On May 9, 2016, Plaintiff filed his opposition to Defendant’s motion, arguing that the notes should be introduced in full, unredacted form. See Pl.’s Opp’n, ECF No. [173], at 2. Specifically, Plaintiff contends that that the “only way to properly understand the full meaning of the ‘distractor’ comment is by understanding the context in which the comment was made-i.e., drop in performance level because Mr. Youssef participated in protected activities.” Id. According to Plaintiff, “Mr. Zarone’s negative views of Youssef s lawful participation in his EEO matters can be introduced into this case without any direct reference to the negative sub-ratings in the PAR, and collectively the notes and testimony is at the heart of Mr. Youssef s ability to demonstrate animus and pretext.” Id. at 2-3.

In the alternative, Plaintiff requests that the notes be redacted to exclude reference to the OIG Report and include the reference to the drop in performance level. See id at 4. Plaintiff contends that the phrase, “Issue: drop of performance level from 08 → 09, ” is directly relevant in this case because it supports Plaintiffs contention that Mr. Zarone had animus toward Mr. Youssef s protected activity. See id According to Plaintiff, this phrase “demonstrates that in evaluating Plaintiffs overall conduct while serving as a Unit Chief, Mr. Zarone negatively viewed his being away from the unit to participate in protected EEO activity, therebv demonstrating retaliatory animus.” Id. Plaintiff also contends that the reference to the OIG report should be redacted because it has “very little probative value and is highly likely to complicate the issues, confuse the jury, and result in undue prejudice.” Id. at 5 (citing Fed.R.Evid. 403).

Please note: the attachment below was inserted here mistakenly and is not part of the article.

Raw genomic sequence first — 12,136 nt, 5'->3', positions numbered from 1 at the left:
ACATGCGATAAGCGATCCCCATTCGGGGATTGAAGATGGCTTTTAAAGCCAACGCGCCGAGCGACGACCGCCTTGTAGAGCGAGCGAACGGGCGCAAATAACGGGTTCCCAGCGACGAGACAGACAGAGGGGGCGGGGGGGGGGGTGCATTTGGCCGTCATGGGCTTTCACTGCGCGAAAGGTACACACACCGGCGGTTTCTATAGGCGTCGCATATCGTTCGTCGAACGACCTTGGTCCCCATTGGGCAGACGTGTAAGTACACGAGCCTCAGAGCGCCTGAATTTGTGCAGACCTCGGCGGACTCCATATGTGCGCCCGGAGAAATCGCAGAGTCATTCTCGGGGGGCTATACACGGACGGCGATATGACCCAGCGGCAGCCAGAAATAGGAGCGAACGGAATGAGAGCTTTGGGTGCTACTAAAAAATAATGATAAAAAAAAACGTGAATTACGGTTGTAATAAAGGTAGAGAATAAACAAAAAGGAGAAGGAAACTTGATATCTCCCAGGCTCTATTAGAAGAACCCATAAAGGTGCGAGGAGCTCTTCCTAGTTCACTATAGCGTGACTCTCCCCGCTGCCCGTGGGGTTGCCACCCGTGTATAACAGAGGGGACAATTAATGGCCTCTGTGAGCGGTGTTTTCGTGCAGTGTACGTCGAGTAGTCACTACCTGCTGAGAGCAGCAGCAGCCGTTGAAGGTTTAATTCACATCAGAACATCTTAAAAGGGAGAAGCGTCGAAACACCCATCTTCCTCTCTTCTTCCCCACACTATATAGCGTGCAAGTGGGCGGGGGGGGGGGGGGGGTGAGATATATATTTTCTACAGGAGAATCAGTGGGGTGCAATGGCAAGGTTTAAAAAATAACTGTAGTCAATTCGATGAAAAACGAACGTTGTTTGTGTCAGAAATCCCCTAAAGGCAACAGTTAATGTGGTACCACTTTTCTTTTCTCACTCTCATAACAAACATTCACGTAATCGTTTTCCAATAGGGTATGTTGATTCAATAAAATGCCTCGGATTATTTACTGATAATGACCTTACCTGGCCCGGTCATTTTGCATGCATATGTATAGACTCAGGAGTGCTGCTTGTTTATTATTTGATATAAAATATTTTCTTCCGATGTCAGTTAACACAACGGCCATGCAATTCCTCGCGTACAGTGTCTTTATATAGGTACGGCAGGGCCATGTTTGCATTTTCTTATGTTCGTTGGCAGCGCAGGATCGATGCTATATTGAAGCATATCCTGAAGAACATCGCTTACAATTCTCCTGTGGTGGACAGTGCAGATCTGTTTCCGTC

Upon review of the parties’ submissions, the Court finds that “the probative value” of the unredacted handwritten notes is “substantially outweighed by the danger of . . . unfair prejudice, confusing the issues, misleading the jury, undue delay, [and] wasting time[.]” Fed.R.Evid. 403. As the Court has explained in prior Orders, the handwritten notes are being admitted for the very limited purpose “to support Plaintiffs contention that the notes reflect Mr. Zarone, in his decision-making process, considered Plaintiffs involvement in protected activities relating to his EEO lawsuit to be a ‘distractor’-thereby supporting Plaintiffs claim of retaliatory animus on the part of the FBI as to Plaintiff non-selection for the ASC position, which occurred around the time that the PAR was issued.” Minute Order (Apr. 22, 2016). Indeed, it is Plaintiffs non-selection for the ASC position that is at issue. Moreover, the Court has repeatedly held that the 2009 PAR is not at issue in this case, and that the Court shall not permit a mini-trial on this issue. The unredacted notes are, in Defendant’s words, “replete” with references indicating that Mr. Youssef s 2009 would likely be worse than prior years. See Def’s Mot., ECF No. [170], at 2. Furthermore, Plaintiff has acknowledged that he intends to question Mr. Zarone only on a small portion of the notes, and that it is unnecessary to introduce the unredacted notes as a whole. See Pl.’s Opp’n, ECF No. [173], at 3. Accordingly, “the probative value” of the unredacted handwritten notes is “substantially outweighed by the danger of . . . unfair prejudice, confusing the issues, misleading the jury, undue delay, [and] wasting time[.]” Fed.R.Evid. 403.